The Reds have to learn to play to the conditions; the Queensland pack is the real deal and what to do with Isaac Lucas?
Here's what we're talking about after the Reds' 43-27 loss to the Jaguares in Buenos Aires, their third in succession this season.
1. You have to play to the conditions
Just as the Reds adjusted their game to face 40 degree heat in Canberra and a wet track and slippery ball at Ellis Park, so too they needed to adapt to how the game was being policed in Buenos Aires.
Referee Federico Anselmi certainly didn't favour the Reds in his rulings, with the penalty count ending at 13-3 against Queensland by fulltime.
Little heed was paid to offside play and rulings at the breakdown seemed inconsistent, with Reds captain Liam Wright paying the price when he was sent to the sin bin in what would turn out to be the turning point of the match.
Plenty could question Anselmi's rulings but there was no outright bias and the Reds needed to adjust better and more quickly than they did against the Jaguares in order for their discipline to be the factor that it was in the game.
2. The Reds' scrum is the real deal
The Reds have come up against three of the toughest packs in the competition in the opening three rounds without taking a backwards step.
Most pundits believe they took the points against the Brumbies in Canberra, while they dominated the Lions for most of the game in Johannesburg before taking it to a Jaguares pack stacked with internationals.
Taniela Tupou's work at tighthead helped create space for Chris Feauai-Sautia's opening try, while the Reds were quick to opt for a scrum inside the Jaguares' 22 in the third quarter that almost led to a try.
Harry Wilson has been one of the Reds' best in the opening weeks but he will lament not being able to control the ball at his feet as his pack marched forward, threatening a pushover try.
Front-rowers Alex Mafi, JP Smith and Tupou all made hurculean efforts, with Smith playing 61 minutes in just his third game back from surgery, while Mafi and Tupou lasted the full 80 as Queensland attempted to salvage a point in the dying stages.
3. What to do with Isaac Lucas
After starting at flyhalf in the season opener in Canberra, Lucas has played only limited minutes off the bench over the past fortnight as Brad Thorn opted to switch James O'Connor into no.10.
There's little evidence to suggest that that will change against the Sunwolves this week after O'Connor created several chances, including a neat dummy and around the corner pass for Tate McDermott's opening try.
He own surge for the line was denied, with the ball knocked from his grasp as he stretched to plant the ball behind his head and while he would be disappointed not to have notched what would have been a pivotal try, he was one of the Reds' best in attack.
O'Connor's best position may be at 12 but he may be best suited at flyhalf for Queensland after the Reds' push to turn Hamish Stewart into an inside centre starts to pay dividends.
Stewart was outstanding in defence again after a great show against the Lions and is unlikely to be pushed from his position anytime soon, likely relegating Lucas to the bench for the sort-term at least.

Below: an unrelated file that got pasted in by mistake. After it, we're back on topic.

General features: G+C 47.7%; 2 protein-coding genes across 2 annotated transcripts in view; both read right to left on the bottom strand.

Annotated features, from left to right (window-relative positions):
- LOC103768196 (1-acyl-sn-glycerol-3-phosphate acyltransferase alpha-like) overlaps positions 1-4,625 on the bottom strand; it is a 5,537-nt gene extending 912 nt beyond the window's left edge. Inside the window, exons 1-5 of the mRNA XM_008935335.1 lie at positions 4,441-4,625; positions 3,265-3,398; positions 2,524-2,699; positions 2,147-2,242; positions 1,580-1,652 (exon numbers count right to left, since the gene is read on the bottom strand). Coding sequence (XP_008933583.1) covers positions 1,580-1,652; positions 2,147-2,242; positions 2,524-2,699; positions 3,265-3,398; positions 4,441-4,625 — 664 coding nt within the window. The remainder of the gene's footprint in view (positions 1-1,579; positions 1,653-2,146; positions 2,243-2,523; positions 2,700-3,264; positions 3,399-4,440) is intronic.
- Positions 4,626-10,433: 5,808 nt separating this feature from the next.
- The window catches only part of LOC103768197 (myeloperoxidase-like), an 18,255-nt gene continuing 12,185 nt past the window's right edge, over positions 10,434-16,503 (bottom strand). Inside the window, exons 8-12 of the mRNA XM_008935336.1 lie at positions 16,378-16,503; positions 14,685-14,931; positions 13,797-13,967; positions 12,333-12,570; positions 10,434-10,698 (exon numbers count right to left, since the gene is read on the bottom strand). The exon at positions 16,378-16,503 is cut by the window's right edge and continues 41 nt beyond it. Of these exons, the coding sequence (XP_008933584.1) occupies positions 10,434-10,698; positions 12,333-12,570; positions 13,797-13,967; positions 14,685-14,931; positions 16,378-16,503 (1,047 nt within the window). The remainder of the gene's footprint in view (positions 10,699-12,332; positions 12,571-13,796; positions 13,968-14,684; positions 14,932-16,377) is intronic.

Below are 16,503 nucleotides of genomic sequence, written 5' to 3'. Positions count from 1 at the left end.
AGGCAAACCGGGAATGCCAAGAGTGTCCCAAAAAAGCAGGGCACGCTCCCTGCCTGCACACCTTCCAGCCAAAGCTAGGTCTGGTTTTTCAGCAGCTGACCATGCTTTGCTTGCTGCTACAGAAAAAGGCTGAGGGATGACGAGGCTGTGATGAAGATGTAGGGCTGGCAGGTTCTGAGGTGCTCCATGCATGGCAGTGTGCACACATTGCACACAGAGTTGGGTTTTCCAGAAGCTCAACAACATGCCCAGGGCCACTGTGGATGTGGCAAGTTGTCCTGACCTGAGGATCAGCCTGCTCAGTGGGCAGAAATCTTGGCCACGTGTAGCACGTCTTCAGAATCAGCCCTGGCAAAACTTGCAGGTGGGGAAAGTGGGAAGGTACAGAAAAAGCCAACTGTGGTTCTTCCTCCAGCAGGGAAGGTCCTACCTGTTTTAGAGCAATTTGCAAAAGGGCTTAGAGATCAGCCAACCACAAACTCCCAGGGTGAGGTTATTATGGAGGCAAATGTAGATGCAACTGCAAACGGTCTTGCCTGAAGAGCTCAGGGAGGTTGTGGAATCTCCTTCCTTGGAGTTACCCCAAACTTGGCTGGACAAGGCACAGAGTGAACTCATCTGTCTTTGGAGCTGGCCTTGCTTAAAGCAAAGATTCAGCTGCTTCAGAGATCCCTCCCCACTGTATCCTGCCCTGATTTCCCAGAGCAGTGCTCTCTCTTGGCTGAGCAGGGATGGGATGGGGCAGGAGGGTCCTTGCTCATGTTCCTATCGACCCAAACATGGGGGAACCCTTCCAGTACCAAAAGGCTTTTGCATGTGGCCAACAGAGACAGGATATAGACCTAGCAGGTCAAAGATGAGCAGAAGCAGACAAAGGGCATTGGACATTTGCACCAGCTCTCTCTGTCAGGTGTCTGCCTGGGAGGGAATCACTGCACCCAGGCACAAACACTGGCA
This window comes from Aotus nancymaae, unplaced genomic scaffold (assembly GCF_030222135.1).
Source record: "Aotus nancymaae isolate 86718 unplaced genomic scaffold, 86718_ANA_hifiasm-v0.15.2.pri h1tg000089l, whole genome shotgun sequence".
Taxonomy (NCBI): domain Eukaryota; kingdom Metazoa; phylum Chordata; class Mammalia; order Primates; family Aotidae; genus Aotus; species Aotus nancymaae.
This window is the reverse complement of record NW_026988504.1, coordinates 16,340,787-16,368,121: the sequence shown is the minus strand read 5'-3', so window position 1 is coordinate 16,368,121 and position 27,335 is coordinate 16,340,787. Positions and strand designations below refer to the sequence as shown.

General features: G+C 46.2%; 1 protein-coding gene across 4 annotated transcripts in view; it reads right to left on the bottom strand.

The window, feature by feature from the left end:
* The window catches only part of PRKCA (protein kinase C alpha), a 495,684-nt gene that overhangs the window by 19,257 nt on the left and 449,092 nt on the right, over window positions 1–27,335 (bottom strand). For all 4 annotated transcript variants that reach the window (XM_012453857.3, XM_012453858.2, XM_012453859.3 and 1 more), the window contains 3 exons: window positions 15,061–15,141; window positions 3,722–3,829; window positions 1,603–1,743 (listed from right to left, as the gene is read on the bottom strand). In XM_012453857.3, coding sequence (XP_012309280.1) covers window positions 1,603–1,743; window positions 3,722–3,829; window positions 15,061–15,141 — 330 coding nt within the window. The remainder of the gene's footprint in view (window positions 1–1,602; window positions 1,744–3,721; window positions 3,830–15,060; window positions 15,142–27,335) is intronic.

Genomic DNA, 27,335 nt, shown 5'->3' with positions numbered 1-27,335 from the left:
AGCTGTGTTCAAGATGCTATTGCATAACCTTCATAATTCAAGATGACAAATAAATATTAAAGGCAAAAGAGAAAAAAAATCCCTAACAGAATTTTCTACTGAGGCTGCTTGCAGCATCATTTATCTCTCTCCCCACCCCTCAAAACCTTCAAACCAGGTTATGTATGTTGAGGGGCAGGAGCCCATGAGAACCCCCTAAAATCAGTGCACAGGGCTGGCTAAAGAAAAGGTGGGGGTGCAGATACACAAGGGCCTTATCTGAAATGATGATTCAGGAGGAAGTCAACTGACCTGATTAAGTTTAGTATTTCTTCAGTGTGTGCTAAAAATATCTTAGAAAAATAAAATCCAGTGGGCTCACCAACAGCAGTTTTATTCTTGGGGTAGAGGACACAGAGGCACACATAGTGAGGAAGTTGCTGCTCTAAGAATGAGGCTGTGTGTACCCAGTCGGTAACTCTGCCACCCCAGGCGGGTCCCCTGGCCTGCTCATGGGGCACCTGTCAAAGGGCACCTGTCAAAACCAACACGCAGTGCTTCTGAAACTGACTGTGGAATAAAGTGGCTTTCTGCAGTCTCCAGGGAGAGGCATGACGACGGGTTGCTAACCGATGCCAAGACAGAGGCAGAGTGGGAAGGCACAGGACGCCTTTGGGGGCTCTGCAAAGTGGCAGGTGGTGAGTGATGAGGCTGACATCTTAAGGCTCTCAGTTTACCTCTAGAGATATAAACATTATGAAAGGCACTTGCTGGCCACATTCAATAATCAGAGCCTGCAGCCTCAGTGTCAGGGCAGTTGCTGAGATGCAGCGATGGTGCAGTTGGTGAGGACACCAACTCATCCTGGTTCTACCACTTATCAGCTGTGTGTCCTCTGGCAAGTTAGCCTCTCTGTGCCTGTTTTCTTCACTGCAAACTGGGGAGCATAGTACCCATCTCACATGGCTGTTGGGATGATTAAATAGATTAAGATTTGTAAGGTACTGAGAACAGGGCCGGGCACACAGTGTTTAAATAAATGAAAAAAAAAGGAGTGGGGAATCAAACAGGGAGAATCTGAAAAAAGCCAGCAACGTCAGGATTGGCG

Thorn has a massive opinion of the 20-year-old though and the Reds will continue to support his development as a playmaker.
4. Paisami pops up at the right time
The Reds will be sweating on the results of scans of Jordan Petaia's shoulder on Tuesday, both for their own season and the young centre's wellbeing.
Petaia, who lasted just five minutes into a second game last year before suffering a Lisfranc injury to his foot that ended his Super Rugby season, injured his shoulder at training in Argentina last week suffering a partial dislocation.
While the extent of the injury is still to be determined, he is likely to be out for at least a month but the efforts of Hunter Paisami in the no.13 jersey would have lessened the Reds' pain somewhat.
Paisami only made his Super Rugby debut off the bench against the Brumbies a fortnight ago but showed how dangerous he can be against the Jaguares, making 68m from 14 carries, including two clean breaks in which he beat five defenders.
Chris Feauai-Sautia, who played at no.13 for most of last year after Petaia was injured, was kept out of the position by Paisami, pushed instead on to the wing, where he scored two tries.
Both have done enough to suggest they will be selected again against the Sunwolves next week.
5. Maul defence must improve
The Reds' general defence has picked up a notch this season and they have shown good signs in all three opening games in being able to hold attacking teams at bay for several phases.
Even when reduced to 13 men against the Lions last week, the Reds held firm.
But their efforts against the rolling maul are letting them down badly.
They have conceded tries in each of their games to a marching opposition pack and let in four from the Jaguares, with the Argentinians seemingly toying with their rivals late in the match.
It's an area of their game they've been working on but one that needs more attention, with penalties conceded due to collapsing mauls also hurting them.
The Reds lead the competition for the number of yellow cards conceded but cannot hope to make the finals if they continue to penalise themselves.